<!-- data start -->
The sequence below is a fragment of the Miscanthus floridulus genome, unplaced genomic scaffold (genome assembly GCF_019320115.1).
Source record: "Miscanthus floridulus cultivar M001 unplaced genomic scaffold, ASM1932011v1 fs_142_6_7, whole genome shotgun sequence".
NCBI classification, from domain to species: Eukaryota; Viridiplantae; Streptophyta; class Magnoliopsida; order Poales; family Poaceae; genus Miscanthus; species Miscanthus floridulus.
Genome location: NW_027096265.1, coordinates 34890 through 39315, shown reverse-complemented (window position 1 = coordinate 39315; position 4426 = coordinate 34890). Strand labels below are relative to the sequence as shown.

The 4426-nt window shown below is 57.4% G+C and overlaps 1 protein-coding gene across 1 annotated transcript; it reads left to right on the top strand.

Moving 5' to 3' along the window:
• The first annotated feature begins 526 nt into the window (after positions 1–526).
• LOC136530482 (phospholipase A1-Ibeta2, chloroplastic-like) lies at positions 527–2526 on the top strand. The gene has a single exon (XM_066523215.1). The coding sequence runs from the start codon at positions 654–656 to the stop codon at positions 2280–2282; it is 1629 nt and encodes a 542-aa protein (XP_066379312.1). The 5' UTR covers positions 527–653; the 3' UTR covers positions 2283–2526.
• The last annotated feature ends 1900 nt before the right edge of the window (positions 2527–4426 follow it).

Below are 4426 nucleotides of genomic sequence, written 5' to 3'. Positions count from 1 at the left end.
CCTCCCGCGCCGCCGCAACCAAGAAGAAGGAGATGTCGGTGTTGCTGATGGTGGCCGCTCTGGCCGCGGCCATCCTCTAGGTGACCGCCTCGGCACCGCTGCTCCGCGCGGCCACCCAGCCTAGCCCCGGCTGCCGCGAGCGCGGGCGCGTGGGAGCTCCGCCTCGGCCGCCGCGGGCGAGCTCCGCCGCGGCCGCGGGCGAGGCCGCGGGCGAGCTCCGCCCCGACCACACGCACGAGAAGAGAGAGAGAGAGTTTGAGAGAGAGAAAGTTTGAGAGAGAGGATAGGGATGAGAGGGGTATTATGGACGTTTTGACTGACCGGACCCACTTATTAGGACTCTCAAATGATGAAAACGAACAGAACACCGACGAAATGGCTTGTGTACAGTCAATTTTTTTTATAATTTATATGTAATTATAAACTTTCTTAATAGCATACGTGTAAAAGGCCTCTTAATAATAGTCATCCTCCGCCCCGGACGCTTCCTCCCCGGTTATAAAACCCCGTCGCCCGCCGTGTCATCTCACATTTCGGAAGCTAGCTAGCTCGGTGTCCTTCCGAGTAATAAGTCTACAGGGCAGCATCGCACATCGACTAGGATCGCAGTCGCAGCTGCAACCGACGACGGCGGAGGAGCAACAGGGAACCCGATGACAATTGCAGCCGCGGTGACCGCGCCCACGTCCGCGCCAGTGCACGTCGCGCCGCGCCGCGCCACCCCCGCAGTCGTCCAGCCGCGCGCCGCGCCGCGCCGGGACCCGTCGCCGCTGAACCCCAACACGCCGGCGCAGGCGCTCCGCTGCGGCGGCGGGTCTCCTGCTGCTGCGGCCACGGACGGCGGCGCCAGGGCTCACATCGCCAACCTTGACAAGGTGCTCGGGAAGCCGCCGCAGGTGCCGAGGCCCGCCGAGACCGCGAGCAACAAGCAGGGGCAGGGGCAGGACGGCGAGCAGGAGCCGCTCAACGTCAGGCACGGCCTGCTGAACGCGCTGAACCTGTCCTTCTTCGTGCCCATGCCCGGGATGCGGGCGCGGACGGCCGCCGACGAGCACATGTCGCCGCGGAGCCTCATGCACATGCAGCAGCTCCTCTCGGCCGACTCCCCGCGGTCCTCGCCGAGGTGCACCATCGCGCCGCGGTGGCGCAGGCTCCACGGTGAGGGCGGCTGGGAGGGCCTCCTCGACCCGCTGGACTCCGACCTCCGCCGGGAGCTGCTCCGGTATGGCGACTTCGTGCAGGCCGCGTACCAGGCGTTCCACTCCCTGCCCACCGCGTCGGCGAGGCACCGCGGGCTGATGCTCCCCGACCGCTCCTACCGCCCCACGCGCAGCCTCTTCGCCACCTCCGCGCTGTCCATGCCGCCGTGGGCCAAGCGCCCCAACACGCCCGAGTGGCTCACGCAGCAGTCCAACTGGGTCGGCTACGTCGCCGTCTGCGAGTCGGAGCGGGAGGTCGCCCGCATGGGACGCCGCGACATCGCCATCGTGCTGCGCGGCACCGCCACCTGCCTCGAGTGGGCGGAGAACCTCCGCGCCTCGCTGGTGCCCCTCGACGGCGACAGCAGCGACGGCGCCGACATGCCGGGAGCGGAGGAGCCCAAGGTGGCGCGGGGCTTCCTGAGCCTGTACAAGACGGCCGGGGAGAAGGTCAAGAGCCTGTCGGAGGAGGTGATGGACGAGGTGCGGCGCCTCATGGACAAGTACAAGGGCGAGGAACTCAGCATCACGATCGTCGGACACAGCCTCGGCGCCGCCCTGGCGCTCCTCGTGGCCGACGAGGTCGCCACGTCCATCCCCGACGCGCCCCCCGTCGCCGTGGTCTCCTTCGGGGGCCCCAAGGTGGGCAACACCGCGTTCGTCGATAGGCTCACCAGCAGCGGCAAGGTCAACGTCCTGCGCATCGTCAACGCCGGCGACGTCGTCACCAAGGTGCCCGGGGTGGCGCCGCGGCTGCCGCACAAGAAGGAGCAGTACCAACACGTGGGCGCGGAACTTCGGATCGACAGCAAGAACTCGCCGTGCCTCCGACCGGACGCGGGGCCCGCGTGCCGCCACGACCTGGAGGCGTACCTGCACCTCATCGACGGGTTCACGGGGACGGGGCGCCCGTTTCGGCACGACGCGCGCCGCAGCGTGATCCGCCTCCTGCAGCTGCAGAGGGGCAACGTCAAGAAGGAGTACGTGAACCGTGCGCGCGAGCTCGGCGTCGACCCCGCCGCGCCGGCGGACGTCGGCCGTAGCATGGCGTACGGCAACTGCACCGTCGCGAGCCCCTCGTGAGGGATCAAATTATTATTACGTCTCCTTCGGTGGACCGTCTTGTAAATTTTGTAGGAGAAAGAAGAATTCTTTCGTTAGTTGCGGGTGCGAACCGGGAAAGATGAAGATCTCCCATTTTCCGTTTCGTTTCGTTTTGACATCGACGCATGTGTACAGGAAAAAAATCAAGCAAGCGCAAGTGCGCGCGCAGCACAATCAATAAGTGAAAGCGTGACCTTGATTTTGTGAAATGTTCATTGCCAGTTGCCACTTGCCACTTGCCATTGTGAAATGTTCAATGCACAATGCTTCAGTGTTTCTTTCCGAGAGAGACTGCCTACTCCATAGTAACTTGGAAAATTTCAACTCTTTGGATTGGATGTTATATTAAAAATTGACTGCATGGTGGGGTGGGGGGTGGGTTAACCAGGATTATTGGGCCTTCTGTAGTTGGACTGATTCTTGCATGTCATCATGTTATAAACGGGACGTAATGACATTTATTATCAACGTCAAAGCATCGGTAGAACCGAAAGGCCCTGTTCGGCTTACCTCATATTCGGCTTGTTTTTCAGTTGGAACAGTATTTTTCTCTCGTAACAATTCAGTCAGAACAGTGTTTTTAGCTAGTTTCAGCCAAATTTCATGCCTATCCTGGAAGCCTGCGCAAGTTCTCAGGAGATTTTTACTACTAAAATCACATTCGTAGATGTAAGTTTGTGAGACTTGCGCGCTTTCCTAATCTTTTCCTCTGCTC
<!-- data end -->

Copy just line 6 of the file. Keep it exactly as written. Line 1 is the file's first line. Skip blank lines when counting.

Moving 5' to 3' along the window: